The second missing prerequisite is a shared sense of having an on-going relationship with one another. With family members, friends, even many of my neighbors, I give to them in various small and large ways, without counting the cost or keeping an account. Indeed, it would feel wrong, even kind of “dirty,” if I were to keep score. But that’s because I trust in the ongoing web of relationships, where we really are giving to each other, mutually, on a continuing basis, just because we’re family, or friends, or neighbors. Just because we’re in it together.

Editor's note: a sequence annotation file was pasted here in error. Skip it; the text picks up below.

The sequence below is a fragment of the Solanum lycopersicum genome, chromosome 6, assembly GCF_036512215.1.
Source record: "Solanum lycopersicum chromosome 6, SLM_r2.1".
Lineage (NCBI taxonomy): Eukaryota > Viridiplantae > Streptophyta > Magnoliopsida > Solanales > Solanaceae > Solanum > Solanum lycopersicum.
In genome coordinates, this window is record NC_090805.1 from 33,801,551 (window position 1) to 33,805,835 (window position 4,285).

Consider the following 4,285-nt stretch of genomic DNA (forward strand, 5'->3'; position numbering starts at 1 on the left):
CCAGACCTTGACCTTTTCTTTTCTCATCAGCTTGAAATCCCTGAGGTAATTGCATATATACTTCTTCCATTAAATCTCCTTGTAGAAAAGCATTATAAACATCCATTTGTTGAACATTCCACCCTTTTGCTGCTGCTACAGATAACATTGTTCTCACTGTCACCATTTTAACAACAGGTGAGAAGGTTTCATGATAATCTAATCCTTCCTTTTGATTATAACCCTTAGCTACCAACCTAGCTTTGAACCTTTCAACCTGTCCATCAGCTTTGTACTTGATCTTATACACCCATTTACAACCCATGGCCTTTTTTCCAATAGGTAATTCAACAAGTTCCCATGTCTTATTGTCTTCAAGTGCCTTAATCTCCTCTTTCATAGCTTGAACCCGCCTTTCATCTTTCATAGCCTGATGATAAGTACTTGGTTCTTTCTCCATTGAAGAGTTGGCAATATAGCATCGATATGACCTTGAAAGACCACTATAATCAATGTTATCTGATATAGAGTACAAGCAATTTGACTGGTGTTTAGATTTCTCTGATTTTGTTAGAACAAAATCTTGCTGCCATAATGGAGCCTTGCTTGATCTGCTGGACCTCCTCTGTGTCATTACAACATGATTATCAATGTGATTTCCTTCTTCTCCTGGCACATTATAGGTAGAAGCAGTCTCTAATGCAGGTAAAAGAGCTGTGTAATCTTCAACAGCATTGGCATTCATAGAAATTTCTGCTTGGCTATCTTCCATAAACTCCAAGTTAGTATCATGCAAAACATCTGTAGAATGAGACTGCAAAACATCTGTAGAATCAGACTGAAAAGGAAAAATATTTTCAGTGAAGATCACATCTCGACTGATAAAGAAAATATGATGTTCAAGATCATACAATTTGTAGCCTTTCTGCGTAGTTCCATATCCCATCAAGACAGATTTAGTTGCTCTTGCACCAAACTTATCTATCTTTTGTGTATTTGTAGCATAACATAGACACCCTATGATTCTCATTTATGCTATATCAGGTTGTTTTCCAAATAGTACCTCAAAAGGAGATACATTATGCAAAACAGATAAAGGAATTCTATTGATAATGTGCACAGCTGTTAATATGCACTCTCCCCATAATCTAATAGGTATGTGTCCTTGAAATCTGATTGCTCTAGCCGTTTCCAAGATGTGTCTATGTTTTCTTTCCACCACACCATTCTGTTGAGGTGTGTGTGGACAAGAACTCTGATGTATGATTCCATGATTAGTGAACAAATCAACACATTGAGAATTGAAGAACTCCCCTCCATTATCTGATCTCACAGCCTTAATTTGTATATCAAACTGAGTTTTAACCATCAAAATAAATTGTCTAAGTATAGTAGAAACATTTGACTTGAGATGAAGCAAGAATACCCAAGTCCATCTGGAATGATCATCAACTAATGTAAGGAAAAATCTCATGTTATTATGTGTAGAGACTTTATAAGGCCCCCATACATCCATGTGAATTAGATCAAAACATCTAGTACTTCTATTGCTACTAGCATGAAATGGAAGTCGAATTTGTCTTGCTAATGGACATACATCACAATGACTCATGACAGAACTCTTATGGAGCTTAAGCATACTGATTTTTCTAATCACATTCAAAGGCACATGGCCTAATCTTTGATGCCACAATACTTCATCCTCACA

At the purely human level, I’d suggest that Protagoras would not be able to count on such on-going networks of giving with his students. He was an itinerant teacher, travelling from polis to polis, teaching people who began as strangers, and who would become strangers once again, once Protagoras had finished the course and moved on to the next town. Socrates, by contrast, may have been able to count on such on-going neighborliness, and even on extended relations of kinship, since he so famously spent his whole life right there in Athens, constantly interacting with the same community. (Of course, we all know how that worked out in the end, with the hemlock and all.) Still, at the purely human level, Socrates had an advantage which Protagoras lacked in this regard. And that’s where the oath before the Gods comes in. Not (or at least not only) because Protagoras was looking to the God as some kind of superhuman mind-reader-cum-enforcer, but even more importantly, simply as a reminder that in fact, Protagoras and his student are part of a shared community, a community which is constantly being constructed and reconstructed with every act: a community which included not only Protagoras and the students, but the Gods as well. It is precisely because they stand in on-going living relations with the same Holy Powers, that Protagoras and his student stand in on-going living relations with each other.